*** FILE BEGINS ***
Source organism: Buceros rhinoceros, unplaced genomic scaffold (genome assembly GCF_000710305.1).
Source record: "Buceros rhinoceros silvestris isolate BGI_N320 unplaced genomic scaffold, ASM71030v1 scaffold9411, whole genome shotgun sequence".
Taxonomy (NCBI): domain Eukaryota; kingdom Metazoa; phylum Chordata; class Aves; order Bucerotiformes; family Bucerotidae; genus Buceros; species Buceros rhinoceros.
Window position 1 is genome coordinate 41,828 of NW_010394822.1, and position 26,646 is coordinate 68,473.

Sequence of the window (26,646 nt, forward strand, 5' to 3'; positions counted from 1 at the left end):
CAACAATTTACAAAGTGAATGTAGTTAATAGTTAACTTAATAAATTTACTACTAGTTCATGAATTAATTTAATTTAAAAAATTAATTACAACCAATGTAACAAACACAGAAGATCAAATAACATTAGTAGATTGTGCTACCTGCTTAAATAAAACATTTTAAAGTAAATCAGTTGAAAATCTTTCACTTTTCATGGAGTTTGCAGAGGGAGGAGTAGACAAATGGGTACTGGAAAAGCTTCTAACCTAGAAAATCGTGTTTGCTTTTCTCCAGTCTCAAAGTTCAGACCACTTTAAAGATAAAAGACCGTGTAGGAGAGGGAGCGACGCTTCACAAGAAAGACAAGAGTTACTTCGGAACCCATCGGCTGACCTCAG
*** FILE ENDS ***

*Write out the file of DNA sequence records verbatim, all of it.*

Source organism: Buceros rhinoceros, unplaced genomic scaffold (genome assembly GCF_000710305.1).
Source record: "Buceros rhinoceros silvestris isolate BGI_N320 unplaced genomic scaffold, ASM71030v1 scaffold9411, whole genome shotgun sequence".
Taxonomy (NCBI): domain Eukaryota; kingdom Metazoa; phylum Chordata; class Aves; order Bucerotiformes; family Bucerotidae; genus Buceros; species Buceros rhinoceros.
Window position 1 is genome coordinate 41,828 of NW_010394822.1, and position 26,646 is coordinate 68,473.

Sequence of the window (26,646 nt, forward strand, 5' to 3'; positions counted from 1 at the left end):
CAACAATTTACAAAGTGAATGTAGTTAATAGTTAACTTAATAAATTTACTACTAGTTCATGAATTAATTTAATTTAAAAAATTAATTACAACCAATGTAACAAACACAGAAGATCAAATAACATTAGTAGATTGTGCTACCTGCTTAAATAAAACATTTTAAAGTAAATCAGTTGAAAATCTTTCACTTTTCATGGAGTTTGCAGAGGGAGGAGTAGACAAATGGGTACTGGAAAAGCTTCTAACCTAGAAAATCGTGTTTGCTTTTCTCCAGTCTCAAAGTTCAGACCACTTTAAAGATAAAAGACCGTGTAGGAGAGGGAGCGACGCTTCACAAGAAAGACAAGAGTTACTTCGGAACCCATCGGCTGACCTCAG